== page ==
14 Works

Data from: Non-linear effects of phenological shifts link inter-annual variation to species interactions

Volker H.W. Rudolf & Volker H. W. Rudolf
1. The vast majority of species interactions are seasonally structured and depend on species’ relative phenologies. However, differences in the phenologies of species naturally vary across years and are altered by ongoing climate change around the world. 2. By combining experiments that shifted the relative hatching of two competing tadpole species across a productivity gradient with simulations of inter-annual variation in arrival times I tested how phenological variation across years can alter the strength and...

Data from: Fruiting phenology is linked to rainfall variability in a tropical rain forest

Amy E. Dunham, Onja H. Razafindratsima, Paul Rakotonirina, Patricia C. Wright. & Patricia C. Wright
As the influence of climate change on tropical forests becomes apparent, more studies are needed to understand how changes in climatic variables like rainfall are likely to affect tree phenology. Using a twelve-year dataset (2005–2016), we studied the impact of seasonal rainfall patterns on the fruiting phenology of 69 tree species in the rain forest of southeastern Madagascar. We found that average annual rainfall in this region has increased by >800mm (23%) during this period...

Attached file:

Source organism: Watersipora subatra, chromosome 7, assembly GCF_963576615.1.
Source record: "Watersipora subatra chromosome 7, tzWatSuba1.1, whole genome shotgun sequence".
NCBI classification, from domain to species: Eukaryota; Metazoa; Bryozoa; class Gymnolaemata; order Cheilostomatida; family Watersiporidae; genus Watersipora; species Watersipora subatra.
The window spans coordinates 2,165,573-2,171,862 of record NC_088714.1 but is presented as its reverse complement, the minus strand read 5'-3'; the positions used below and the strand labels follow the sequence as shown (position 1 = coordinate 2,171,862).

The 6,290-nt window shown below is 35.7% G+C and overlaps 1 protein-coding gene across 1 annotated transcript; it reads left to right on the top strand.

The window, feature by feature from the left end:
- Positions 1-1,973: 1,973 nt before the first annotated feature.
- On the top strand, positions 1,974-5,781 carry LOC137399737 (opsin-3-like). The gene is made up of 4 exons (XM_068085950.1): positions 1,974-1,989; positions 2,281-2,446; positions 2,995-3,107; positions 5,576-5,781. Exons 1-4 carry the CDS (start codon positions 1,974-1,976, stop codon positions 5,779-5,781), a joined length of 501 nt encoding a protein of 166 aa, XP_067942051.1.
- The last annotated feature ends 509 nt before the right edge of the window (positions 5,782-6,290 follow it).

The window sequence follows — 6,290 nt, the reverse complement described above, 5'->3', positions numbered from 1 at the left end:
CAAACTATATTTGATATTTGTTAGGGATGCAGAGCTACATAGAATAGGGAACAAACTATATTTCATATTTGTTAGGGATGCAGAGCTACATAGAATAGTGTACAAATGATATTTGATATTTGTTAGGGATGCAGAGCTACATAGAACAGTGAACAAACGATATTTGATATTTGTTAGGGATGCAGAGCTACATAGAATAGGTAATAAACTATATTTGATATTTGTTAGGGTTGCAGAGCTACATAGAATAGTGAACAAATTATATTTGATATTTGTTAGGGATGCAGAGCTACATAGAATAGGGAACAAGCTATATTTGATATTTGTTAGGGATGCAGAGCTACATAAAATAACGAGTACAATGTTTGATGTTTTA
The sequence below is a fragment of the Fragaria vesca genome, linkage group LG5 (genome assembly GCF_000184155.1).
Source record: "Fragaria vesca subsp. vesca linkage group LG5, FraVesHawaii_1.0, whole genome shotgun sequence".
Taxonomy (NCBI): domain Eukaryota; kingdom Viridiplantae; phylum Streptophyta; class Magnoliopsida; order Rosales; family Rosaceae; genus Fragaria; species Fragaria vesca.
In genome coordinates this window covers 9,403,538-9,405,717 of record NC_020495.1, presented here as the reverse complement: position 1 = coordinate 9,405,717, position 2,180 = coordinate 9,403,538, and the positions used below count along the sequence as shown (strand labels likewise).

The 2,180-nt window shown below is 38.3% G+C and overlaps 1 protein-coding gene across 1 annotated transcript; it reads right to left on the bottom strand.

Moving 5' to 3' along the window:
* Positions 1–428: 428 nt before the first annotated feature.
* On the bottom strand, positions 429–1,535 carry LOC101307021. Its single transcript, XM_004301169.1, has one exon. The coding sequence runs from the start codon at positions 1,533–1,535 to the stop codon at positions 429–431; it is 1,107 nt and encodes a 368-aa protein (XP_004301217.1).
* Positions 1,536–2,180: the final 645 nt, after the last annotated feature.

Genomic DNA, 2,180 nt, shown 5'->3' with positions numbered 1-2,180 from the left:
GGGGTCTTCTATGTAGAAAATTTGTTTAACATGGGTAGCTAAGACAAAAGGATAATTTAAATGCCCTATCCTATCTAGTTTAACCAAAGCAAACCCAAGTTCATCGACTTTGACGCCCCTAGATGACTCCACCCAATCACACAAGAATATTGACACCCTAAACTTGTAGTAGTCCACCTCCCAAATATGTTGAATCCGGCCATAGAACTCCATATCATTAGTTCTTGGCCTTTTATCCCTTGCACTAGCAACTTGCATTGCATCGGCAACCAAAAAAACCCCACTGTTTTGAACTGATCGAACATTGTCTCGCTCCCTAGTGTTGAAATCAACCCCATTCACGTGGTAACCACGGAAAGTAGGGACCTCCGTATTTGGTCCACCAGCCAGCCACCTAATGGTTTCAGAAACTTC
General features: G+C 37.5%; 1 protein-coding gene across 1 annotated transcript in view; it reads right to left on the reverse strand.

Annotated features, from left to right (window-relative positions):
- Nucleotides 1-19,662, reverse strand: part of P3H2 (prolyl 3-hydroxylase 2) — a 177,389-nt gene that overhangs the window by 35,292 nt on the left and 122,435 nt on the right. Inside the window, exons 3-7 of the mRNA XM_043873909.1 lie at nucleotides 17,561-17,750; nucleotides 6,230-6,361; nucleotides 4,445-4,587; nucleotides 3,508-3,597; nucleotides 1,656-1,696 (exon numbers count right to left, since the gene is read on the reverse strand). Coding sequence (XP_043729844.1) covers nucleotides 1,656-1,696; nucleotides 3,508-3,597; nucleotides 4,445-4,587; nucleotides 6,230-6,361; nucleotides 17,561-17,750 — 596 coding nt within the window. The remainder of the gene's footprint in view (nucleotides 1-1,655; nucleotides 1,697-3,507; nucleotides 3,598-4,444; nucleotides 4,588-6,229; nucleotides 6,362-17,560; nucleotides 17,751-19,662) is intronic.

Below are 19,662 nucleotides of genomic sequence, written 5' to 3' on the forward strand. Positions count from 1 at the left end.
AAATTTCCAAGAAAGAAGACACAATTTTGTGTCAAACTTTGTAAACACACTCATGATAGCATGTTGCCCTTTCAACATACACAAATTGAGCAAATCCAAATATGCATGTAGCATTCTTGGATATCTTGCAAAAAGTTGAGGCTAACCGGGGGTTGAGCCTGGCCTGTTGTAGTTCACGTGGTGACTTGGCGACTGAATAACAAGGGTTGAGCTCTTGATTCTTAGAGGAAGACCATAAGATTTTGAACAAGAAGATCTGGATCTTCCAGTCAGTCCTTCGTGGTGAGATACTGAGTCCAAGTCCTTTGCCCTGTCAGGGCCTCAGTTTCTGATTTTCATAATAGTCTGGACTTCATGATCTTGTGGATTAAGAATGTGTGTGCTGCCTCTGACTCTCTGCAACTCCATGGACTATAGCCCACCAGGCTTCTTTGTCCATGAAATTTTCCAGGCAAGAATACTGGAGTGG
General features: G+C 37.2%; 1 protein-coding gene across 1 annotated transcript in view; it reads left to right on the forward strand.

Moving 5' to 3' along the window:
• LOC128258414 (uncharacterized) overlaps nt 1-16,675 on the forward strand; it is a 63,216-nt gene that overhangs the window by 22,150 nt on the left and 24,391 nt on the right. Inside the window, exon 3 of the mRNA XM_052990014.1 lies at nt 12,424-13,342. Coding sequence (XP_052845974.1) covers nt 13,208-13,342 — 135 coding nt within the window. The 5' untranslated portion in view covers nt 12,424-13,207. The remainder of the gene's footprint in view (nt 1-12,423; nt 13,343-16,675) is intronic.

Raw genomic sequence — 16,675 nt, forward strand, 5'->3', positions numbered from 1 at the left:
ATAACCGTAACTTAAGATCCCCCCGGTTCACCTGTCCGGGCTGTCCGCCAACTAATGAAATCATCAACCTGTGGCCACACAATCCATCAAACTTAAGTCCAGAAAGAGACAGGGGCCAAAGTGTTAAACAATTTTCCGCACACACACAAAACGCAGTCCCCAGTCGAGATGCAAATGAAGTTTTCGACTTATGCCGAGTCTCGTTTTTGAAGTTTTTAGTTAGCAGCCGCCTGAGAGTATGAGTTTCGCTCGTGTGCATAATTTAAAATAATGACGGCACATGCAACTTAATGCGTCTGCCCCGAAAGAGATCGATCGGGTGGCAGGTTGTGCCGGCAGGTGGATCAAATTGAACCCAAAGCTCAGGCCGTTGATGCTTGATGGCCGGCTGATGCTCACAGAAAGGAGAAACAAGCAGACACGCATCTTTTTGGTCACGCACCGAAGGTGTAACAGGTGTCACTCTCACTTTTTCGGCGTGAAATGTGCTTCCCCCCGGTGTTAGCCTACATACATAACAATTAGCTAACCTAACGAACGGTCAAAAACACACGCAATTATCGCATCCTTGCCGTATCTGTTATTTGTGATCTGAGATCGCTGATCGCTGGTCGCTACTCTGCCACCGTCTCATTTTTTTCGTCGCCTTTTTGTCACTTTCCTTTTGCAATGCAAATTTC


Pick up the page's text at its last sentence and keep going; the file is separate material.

Data from: Understanding the recruitment response of juvenile Neotropical trees to logging intensity using functional traits

J. Aaron Hogan, Bruno Hérault, Bénédicte Bachelot, Anaїs Gorel, Marianne Jounieaux & Christopher Baraloto
Selective-logging remains a widespread practice in tropical forests, yet the long-term effects of timber-harvest on juvenile tree (i.e., sapling) recruitment across the hundreds of species occurring in most tropical forests, remain difficult to predict. This uncertainty could potentially exacerbate threats to some of the thousands of timber-valuable tree species in the Amazon. Our objective was to determine to what extent long-term responses of tree species regeneration in logged forests can be explained by their functional...

Data from: Faster processing of moving compared to flashed bars in awake macaque V1 provides a neural correlate of the flash lag illusion

Manivannan Subramaniyan, Alexander S. Ecker, Saumil S. Patel, R. James Cotton, Matthias Bethge, Xaq Pitkow, Philipp Berens & Andreas S. Tolias
When the brain has determined the position of a moving object, due to anatomical and processing delays, the object will have already moved to a new location. Given the statistical regularities present in natural motion, the brain may have acquired compensatory mechanisms to minimize the mismatch between the perceived and the real position of moving objects. A well-known visual illusion — the flash lag effect — points towards such a possibility. Although many psychophysical models...